Neuropharmacological strategies for disease modification and prevention of the development of epilepsy
- Research Opportunity
- Masters by Research, Honours
- Project Status
- Medicine and Radiology
- Royal Melbourne Hospital
|Pablo M. Casillas-Espinosaemail@example.com|
|Prof Terence O'Brien|
Current therapies for epilepsy are symptomatic, only suppressing the symptoms (seizures), but do not impact the development or progression of disease. Many groups around the world, including ours, are testing novel therapies to impact epileptogenesis, intervening very early in epilepsy development to limit the severity of disease, with some preclinical success. But most patients present at the clinic already experiencing seizures, so a more practical strategy would be to attempt to modify epilepsy disease progression.
For this project, we will investigate whether our novel treatments can reverse epilepsy severity in a rat model of acquired epilepsy in cases of established epilepsy. We then evaluate if the animals are having less seizures, behavioural comorbidities and neuroimaging changes after the completion of treatment. If the results are positive, they would have major clinical implications in patients with already established acquired epilepsy.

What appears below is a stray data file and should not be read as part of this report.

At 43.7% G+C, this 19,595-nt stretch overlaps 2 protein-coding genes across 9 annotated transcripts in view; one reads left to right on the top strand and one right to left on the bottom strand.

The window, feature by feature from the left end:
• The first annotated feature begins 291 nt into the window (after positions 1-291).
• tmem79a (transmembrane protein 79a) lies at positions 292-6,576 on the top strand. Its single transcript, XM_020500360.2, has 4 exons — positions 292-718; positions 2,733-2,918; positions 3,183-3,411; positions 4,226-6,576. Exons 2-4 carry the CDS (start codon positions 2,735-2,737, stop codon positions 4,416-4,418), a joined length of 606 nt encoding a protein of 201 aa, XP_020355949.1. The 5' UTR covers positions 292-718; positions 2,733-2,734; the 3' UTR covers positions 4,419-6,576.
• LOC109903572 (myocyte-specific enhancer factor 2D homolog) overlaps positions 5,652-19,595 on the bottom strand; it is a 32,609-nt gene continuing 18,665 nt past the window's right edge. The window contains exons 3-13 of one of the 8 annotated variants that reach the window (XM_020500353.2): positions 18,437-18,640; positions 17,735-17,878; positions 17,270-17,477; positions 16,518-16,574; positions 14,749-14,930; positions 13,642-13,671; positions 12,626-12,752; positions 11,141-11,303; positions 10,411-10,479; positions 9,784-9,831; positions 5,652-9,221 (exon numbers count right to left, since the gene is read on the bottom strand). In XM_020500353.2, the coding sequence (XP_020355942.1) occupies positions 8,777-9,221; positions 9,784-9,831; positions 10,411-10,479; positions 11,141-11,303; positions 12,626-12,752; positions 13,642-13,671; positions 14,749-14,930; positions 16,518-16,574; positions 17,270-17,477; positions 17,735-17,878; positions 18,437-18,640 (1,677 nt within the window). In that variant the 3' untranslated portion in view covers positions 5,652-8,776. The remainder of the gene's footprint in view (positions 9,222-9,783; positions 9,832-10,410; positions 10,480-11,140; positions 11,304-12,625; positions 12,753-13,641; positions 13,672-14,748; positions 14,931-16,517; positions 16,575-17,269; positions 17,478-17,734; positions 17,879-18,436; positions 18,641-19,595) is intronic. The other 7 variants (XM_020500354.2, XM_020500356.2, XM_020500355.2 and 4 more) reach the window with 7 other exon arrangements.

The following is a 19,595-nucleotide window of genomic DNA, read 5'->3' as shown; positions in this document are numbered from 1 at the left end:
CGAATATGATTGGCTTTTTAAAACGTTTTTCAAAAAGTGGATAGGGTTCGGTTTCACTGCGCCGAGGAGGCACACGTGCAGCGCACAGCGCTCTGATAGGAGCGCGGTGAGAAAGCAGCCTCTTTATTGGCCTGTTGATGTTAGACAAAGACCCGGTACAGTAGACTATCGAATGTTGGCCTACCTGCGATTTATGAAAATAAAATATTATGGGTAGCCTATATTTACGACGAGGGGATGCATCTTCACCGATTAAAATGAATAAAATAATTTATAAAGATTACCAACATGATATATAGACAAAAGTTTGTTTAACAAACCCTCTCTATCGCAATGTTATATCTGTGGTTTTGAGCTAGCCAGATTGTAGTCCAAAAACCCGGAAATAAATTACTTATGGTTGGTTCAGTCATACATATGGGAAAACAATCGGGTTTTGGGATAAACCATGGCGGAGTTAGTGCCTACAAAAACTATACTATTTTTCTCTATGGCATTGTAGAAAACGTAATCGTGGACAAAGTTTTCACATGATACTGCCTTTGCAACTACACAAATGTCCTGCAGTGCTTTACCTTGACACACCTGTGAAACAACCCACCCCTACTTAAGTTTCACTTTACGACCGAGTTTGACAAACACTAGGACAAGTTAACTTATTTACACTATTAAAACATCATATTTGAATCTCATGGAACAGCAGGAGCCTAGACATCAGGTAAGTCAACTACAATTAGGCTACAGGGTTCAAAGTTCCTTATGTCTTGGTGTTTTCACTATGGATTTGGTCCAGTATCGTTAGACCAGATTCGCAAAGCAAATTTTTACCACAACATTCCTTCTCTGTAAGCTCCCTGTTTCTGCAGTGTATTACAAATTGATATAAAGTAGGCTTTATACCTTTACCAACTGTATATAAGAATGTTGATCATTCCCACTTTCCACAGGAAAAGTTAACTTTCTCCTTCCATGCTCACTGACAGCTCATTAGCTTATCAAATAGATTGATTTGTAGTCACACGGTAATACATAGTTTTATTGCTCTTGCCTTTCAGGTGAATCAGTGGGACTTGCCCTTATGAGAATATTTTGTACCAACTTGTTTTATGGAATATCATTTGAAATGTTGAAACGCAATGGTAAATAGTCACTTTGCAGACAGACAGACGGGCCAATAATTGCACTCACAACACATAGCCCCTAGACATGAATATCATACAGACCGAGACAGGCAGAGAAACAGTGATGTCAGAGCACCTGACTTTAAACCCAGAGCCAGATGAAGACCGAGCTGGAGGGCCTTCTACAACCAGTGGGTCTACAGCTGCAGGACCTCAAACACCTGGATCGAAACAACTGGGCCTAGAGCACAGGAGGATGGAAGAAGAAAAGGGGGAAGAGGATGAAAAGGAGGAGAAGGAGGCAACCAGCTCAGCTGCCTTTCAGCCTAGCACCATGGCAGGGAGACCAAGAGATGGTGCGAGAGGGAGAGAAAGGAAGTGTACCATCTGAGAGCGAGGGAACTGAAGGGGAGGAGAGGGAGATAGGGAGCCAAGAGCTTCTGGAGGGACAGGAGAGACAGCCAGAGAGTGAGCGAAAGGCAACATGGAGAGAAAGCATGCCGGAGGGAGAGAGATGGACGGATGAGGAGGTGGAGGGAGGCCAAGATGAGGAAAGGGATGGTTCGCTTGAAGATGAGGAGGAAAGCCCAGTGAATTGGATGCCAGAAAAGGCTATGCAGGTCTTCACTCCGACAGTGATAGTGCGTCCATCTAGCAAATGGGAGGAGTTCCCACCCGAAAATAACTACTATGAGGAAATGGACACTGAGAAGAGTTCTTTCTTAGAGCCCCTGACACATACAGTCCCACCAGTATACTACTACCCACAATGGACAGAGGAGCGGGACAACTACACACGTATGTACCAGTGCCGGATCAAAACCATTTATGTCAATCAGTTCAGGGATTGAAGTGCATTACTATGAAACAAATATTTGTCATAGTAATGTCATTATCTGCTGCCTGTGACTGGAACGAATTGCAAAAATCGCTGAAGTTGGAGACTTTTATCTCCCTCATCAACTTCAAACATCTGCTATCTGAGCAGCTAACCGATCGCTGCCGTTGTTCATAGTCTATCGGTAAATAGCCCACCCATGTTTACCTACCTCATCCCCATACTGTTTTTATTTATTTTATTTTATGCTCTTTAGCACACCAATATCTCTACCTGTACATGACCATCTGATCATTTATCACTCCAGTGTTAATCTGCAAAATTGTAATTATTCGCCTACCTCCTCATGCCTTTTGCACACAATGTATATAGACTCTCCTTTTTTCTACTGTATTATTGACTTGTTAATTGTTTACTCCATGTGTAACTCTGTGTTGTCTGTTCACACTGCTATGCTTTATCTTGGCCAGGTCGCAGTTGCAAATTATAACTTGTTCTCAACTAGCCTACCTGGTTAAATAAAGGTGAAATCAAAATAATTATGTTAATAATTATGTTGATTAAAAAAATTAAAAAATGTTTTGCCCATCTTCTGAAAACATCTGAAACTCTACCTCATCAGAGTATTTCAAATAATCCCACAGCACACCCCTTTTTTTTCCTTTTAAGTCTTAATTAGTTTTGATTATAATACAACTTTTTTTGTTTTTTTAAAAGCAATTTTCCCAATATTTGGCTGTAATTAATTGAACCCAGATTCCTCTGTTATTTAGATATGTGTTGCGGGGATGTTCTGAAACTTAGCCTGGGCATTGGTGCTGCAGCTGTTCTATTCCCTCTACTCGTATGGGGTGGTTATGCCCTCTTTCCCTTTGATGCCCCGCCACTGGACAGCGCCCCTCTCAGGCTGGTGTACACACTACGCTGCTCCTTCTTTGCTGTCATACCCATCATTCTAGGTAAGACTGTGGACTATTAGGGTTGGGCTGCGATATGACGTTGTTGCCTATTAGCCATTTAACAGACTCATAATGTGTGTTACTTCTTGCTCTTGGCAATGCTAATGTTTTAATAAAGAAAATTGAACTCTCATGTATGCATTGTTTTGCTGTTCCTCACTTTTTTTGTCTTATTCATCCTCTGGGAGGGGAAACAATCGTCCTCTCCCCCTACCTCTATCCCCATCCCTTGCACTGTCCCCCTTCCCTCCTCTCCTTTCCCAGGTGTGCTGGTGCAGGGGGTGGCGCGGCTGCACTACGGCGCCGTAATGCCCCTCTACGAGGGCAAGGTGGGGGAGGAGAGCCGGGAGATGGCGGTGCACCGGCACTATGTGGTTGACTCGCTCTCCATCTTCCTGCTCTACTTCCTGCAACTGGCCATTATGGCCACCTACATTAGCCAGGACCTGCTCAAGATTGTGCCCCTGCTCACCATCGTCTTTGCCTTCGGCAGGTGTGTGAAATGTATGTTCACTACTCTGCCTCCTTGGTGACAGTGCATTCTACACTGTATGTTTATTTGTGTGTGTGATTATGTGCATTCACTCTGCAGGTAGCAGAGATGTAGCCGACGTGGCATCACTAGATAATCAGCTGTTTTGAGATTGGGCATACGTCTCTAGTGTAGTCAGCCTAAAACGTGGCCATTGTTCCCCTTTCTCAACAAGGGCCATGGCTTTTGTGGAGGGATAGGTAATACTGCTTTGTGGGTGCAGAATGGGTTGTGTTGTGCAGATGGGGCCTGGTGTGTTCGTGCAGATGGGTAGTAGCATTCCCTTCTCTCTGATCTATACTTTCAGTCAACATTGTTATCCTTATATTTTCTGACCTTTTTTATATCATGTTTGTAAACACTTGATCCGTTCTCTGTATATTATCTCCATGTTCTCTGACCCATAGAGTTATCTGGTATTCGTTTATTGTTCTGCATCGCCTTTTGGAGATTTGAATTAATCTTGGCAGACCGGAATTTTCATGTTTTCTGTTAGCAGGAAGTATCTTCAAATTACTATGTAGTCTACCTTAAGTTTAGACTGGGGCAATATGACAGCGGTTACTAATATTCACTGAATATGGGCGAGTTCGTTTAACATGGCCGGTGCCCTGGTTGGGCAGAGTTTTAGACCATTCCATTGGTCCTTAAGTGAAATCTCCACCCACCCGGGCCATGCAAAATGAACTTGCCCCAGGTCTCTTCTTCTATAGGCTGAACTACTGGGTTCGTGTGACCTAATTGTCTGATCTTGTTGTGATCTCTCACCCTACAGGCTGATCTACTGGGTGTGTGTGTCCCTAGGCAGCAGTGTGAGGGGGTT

Moreover, the experimental drugs that we will be tested have a favorable safety profile in early phase clinical trials facilitating the translation of the results of this preclinical study into a clinical trial.
The skills expected to be learnt from this projects include: Small animal handling and neurosurgery (electrode implantations), animal models of temporal lobe and genetic epilepsies, behavioral neuroscience, magnetic resonance imagining interpretation and analysis.
- Disease modification in epilepsy using novel therapeutic treatments.
- Behavioural changes and Imaging the during the epileptogenic process
This research project is available to Masters by Research, Honours students to join as part of their thesis.
Please contact the supervisor to discuss your options.
Faculty Research Themes
School Research Themes
For further information about this research, please contact a supervisor.